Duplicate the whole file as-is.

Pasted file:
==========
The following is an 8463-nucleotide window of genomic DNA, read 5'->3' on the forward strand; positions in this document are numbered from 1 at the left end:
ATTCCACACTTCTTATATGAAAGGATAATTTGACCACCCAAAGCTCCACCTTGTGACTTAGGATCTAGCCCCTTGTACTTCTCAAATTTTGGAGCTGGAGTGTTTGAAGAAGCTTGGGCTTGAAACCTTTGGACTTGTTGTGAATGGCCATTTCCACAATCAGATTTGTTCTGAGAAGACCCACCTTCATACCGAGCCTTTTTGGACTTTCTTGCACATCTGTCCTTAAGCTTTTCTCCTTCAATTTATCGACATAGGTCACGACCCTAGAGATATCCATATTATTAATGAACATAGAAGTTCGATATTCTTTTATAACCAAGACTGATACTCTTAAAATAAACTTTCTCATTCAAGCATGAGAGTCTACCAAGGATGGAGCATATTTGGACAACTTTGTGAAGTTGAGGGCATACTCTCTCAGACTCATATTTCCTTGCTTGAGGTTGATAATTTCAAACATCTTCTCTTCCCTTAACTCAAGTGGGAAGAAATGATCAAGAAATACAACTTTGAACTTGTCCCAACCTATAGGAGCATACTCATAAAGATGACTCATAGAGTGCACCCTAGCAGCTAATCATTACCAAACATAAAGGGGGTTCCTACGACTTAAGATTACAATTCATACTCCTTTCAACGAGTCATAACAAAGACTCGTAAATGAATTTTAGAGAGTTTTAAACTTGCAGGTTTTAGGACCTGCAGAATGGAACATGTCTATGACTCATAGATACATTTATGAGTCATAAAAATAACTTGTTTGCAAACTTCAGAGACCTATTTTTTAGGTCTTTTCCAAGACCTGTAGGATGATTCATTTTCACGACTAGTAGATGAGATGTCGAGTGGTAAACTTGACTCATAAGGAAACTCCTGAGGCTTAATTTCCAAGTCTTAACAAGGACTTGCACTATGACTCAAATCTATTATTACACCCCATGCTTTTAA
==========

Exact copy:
The following is an 8463-nucleotide window of genomic DNA, read 5'->3' on the forward strand; positions in this document are numbered from 1 at the left end:
ATTCCACACTTCTTATATGAAAGGATAATTTGACCACCCAAAGCTCCACCTTGTGACTTAGGATCTAGCCCCTTGTACTTCTCAAATTTTGGAGCTGGAGTGTTTGAAGAAGCTTGGGCTTGAAACCTTTGGACTTGTTGTGAATGGCCATTTCCACAATCAGATTTGTTCTGAGAAGACCCACCTTCATACCGAGCCTTTTTGGACTTTCTTGCACATCTGTCCTTAAGCTTTTCTCCTTCAATTTATCGACATAGGTCACGACCCTAGAGATATCCATATTATTAATGAACATAGAAGTTCGATATTCTTTTATAACCAAGACTGATACTCTTAAAATAAACTTTCTCATTCAAGCATGAGAGTCTACCAAGGATGGAGCATATTTGGACAACTTTGTGAAGTTGAGGGCATACTCTCTCAGACTCATATTTCCTTGCTTGAGGTTGATAATTTCAAACATCTTCTCTTCCCTTAACTCAAGTGGGAAGAAATGATCAAGAAATACAACTTTGAACTTGTCCCAACCTATAGGAGCATACTCATAAAGATGACTCATAGAGTGCACCCTAGCAGCTAATCATTACCAAACATAAAGGGGGTTCCTACGACTTAAGATTACAATTCATACTCCTTTCAACGAGTCATAACAAAGACTCGTAAATGAATTTTAGAGAGTTTTAAACTTGCAGGTTTTAGGACCTGCAGAATGGAACATGTCTATGACTCATAGATACATTTATGAGTCATAAAAATAACTTGTTTGCAAACTTCAGAGACCTATTTTTTAGGTCTTTTCCAAGACCTGTAGGATGATTCATTTTCACGACTAGTAGATGAGATGTCGAGTGGTAAACTTGACTCATAAGGAAACTCCTGAGGCTTAATTTCCAAGTCTTAACAAGGACTTGCACTATGACTCAAATCTATTATTACACCCCATGCTTTTAA